Table 4 shows detailed results for the multi-face forgery detection task broken down by metric. They show that BlendMask had the best performance, achieving the highest AP (87.0) and the lowest oLRP error (19.5). BlendMask also achieved the highest AP for all object scales. The modern single-stage methods (, BlendMask, PolarMask, and CondInst) had minor location errors and false positive rates while the two-stage methods (, MaskRCNN and MSRCNN) had low false negative rates.

Method Year Multi-Face Forgery Detection Multi-Face Forgery Segmentation
AP AP AP AP oLRP oLRP oLRP oLRP AP AP AP AP oLRP oLRP oLRP oLRP
MaskRCNN [23] ICCV 2017 42.1 11.8 46.2 40.5 65.4 13.6 29.3 40.0 43.7 4.7 44.3 44.0 64.4 11.8 29.4 41.2
MSRCNN [25] CVPR 2019 42.2 11.8 45.9 40.8 65.3 13.7 29.6 39.9 43.3 5.2 44.6 43.5 64.1 11.8 30.4 39.6
RetinaMask [17] arXiv 2019 48.5 12.8 51.0 48.1 63.3 12.6 33.2 34.6 48.0 4.7 46.5 49.7 63.3 11.8 30.9 38.0
YOLACT [3] ICCV 2019 49.4 5.6 49.6 50.3 60.1 15.3 23.2 29.9 51.8 1.4 47.2 54.6 58.4 13.5 23.4 30.1
YOLACT++ [4] TPAMI 2020 53.7 11.1 54.0 54.8 57.1 14.1 19.7 29.3 54.7 2.4 50.7 57.9 55.4 12.2 20.0 30.0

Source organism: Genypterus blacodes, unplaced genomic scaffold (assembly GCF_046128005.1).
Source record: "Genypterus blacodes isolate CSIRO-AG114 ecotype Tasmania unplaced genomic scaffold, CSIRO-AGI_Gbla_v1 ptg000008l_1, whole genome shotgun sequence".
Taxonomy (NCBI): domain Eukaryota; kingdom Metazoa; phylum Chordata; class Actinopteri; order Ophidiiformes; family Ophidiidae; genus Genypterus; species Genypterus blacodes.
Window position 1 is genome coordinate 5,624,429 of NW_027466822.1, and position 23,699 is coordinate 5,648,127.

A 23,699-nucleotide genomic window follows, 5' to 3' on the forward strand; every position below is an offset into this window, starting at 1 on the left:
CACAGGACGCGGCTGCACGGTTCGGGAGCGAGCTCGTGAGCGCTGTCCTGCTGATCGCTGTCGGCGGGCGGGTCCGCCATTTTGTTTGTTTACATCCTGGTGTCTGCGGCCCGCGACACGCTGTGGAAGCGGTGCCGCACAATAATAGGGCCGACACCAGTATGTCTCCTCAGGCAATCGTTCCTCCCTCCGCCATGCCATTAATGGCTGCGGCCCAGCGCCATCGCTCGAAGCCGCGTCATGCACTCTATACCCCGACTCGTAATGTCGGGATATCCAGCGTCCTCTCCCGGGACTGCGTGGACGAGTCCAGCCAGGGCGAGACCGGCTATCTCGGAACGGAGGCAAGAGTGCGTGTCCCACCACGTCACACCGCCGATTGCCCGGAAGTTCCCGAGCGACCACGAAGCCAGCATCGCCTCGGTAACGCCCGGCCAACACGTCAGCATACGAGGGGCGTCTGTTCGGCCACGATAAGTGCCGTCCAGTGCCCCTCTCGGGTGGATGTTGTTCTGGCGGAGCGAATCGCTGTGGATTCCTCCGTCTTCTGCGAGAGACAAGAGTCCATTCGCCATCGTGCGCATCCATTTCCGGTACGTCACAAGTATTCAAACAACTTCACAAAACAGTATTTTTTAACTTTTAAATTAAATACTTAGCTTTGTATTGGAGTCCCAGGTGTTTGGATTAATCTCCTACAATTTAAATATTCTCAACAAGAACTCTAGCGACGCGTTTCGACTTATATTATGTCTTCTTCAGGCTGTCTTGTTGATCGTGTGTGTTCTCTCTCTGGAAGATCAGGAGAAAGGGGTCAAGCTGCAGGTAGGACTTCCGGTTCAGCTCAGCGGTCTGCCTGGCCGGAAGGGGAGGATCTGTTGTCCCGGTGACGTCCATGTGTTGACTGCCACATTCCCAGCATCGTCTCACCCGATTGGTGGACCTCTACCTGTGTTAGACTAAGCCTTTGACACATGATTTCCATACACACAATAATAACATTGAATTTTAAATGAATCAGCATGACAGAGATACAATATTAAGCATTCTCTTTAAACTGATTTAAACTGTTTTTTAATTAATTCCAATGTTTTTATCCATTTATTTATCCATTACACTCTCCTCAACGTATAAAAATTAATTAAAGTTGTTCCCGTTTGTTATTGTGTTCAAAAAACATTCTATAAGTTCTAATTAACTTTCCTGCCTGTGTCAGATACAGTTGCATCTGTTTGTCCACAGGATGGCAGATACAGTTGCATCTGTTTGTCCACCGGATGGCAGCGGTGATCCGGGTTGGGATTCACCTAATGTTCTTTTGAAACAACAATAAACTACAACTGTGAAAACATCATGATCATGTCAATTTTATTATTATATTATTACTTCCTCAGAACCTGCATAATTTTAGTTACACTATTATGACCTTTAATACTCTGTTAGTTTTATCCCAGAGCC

CenterMask [41] CVPR 2020 0.03 0.4 0.0 0.0 99.5 29.7 97.7 97.9 0.02 0.0 0.0 0.0 99.6 28.3 97.9 98.4
BlendMask [6] CVPR 2020 53.9 13.5 56.6 53.5 60.2 10.6 26.5 37.4 54.0 7.1 54.5 54.5 59.9 9.8 26.4 38.4
PolarMask [76] CVPR 2020 51.7 12.3 53.2 51.5 60.4 10.7 24.6 39.5 52.7 5.3 54.1 37.6 60.2 10.4 24.7 39.5
MEInst [80] CVPR 2020 46.1 8.6 49.9 44.9 65.9 12.4 34.6 39.7 46.0 3.8 49.0 45.2 66.2 12.6 34.8 39.8
CondInst [69] ECCV 2020 52.7 12.6 55.3 51.8 60.7 11.5 28.3 35.3 54.1 6.5 55.2 53.8 59.6 10.0 26.7 37.3
SOLO [72] ECCV 2020 - - - - - - - - 55.9 3.9 53.3 57.3 57.6 11.3 24.6 33.0
SOLO2 [73] NeurIPS 2020 - - - - - - - - 53.2 3.6 52.1 54.0 59.6 11.0 24.5 37.2
Table 5: Benchmark results for multi-face forgery detection and segmentation on test-challenge set. Higher AP is better while lower oLRP error is better. Best and second-best results are shown in blue and red, respectively.

4.5 Multi-Face Forgery Segmentation Benchmark

With the emergence of explainable AI (XAI) technology [15, 21, 35, 37], it is useful to identify manipulated areas in detected faces. Therefore, we also evaluated segmentation performance. As shown in Table 4, for the multi-face forgery segmentation task, the trends in the ranking of method performance are similar to those for the detection task. BlendMask had the best segmentation performance, with AP of almost 90 and an oLRP error of approximately 18 for the test-dev set.

Images in the real world obviously contain human faces of various sizes. It is thus essential to investigate detection and segmentation abilities on different scales. Table 4 shows that all the baseline methods achieved high performance for only medium-size and large faces. Performance decreased with the face size, resulting in a marginal difference between small faces and medium/large faces in both detection and segmentation. These results illustrate the challenges of our OpenForensics dataset, which consists of enormous face sizes.